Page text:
userNames.add(name);
                names.add(serverSideName);
                writers.add(out);
                out.println("INFO" + ++usersConnected + names());


                while (true) {
                    String input = in.readLine();

                    if (input == null || input.isEmpty()) {
                        continue;
                    }

                    messageAll("MESSAGE " + name + ": " + input);
                }
            } catch (IOException e) {
                if (name != null) {
                    System.out.println(name + " disconnected.");
                    userNames.remove(name);
                    names.remove(serverSideName);
                    writers.remove(out);
                    messageAll("DISCONNECT" + name);
                    usersConnected--;
                }   
            } finally {     
                try {
                    socket.close();
                } catch (IOException e) {}
            }
        }
    }

    private static void messageAll(String... messages) {
        if (!writers.isEmpty()){
            for (String message : messages) {
                for (PrintWriter writer : writers) {
                    writer.println(message);
                }
            }
        }
    }
}

The Chat Client:

import java.io.BufferedReader;
import java.io.IOException;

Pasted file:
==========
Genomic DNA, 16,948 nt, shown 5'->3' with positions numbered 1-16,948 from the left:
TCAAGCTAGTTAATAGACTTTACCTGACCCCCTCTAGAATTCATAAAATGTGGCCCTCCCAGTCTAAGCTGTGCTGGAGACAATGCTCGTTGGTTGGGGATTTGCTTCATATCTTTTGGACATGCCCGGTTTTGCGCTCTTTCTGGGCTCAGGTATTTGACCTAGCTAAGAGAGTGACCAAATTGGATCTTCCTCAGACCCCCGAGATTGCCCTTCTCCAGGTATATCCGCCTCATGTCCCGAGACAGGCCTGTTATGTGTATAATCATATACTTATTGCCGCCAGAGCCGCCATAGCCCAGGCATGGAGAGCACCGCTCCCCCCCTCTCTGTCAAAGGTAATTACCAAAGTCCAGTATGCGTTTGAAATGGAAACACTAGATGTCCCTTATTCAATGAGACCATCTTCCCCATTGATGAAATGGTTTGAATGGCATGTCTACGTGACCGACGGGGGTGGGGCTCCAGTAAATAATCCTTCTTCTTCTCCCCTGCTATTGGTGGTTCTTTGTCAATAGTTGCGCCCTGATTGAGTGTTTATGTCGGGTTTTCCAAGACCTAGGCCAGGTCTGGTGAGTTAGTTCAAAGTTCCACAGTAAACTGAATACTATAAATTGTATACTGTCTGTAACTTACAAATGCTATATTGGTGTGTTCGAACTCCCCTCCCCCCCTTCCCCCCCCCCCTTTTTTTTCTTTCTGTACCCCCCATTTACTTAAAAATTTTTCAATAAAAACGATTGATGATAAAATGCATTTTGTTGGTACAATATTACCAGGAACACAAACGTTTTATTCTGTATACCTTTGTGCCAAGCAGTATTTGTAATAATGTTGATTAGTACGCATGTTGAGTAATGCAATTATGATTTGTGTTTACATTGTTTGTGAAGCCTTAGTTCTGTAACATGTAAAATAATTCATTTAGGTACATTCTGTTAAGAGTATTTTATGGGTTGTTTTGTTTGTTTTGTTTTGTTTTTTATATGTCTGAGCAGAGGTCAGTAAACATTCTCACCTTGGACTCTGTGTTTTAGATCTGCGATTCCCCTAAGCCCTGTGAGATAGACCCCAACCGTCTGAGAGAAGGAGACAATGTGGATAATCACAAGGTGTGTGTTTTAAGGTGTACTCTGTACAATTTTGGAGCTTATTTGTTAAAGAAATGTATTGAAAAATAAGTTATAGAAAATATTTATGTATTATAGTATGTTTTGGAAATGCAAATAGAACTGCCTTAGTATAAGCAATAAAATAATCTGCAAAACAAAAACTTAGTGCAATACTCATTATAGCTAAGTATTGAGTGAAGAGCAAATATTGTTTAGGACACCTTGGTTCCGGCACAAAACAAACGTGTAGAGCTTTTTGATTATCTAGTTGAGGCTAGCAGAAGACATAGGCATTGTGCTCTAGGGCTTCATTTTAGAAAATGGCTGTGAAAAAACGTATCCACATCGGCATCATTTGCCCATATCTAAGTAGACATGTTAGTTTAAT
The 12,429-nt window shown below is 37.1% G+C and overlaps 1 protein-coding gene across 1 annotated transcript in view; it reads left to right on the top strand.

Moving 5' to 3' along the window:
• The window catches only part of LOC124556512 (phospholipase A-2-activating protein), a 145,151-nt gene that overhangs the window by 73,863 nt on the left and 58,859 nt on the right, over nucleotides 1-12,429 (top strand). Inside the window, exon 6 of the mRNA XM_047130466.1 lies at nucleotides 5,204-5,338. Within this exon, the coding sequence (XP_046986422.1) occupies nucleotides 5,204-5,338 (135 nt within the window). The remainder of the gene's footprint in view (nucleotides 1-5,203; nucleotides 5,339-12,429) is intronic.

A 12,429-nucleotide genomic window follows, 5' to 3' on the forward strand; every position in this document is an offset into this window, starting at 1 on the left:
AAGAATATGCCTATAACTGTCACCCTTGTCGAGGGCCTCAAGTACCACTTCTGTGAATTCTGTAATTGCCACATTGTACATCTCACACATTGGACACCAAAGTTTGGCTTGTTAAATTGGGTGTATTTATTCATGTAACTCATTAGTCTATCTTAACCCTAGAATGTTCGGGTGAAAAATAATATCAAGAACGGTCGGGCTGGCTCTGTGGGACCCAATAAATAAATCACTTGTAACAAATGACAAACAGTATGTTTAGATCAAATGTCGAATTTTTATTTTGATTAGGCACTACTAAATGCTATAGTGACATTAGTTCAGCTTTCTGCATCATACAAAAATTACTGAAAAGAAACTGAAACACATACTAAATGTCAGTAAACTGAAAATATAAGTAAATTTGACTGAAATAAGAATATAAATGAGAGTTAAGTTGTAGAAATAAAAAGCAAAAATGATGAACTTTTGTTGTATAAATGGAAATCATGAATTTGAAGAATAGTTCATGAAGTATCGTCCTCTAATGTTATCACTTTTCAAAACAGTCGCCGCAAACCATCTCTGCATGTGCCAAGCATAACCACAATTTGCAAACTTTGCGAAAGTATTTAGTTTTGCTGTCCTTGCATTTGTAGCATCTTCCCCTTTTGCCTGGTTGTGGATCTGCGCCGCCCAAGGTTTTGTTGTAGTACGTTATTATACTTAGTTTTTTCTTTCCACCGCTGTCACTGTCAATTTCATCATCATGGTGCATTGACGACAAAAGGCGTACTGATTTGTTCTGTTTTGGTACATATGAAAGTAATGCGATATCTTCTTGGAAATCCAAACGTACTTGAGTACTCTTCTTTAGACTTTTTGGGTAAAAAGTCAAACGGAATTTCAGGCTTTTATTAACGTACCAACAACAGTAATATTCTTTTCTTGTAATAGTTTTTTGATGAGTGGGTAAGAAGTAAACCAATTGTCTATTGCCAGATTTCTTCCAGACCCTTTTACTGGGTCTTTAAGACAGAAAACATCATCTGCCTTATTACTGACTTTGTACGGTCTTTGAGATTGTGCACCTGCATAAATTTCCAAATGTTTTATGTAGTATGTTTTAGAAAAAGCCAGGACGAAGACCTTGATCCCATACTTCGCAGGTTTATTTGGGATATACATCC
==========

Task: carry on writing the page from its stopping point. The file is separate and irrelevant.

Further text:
import java.io.InputStreamReader;
import java.io.PrintWriter;
import java.net.Socket;
import java.util.concurrent.Callable;
import java.util.concurrent.ExecutionException;
import java.util.concurrent.FutureTask;

import javafx.application.Application;
import javafx.application.Platform;
import javafx.concurrent.Task;
import javafx.scene.Scene;
import javafx.scene.control.TextArea;
import javafx.scene.control.TextField;
import javafx.scene.control.TextInputDialog;
import javafx.scene.layout.VBox;
import javafx.stage.Stage;


public class ChatClient extends Application {
    final int PORT = 9001;
    final String SERVER_ADDRESS = "localhost";
    BufferedReader in;
    PrintWriter out;

    public static void main(String[] args) {
        launch(args);
    }

    @Override
    public void start(Stage stage) {
        TextArea messageArea = new TextArea();
        messageArea.setEditable(false);

        TextField textField = new TextField();
        textField.setEditable(false);
        textField.setOnAction(e -> {
            out.println(textField.getText());
            textField.clear();
        });

        VBox layout = new VBox(5);
        layout.getChildren().addAll(messageArea, textField);

        stage.setScene(new Scene(layout));
        stage.setTitle("Chatter App By Legato");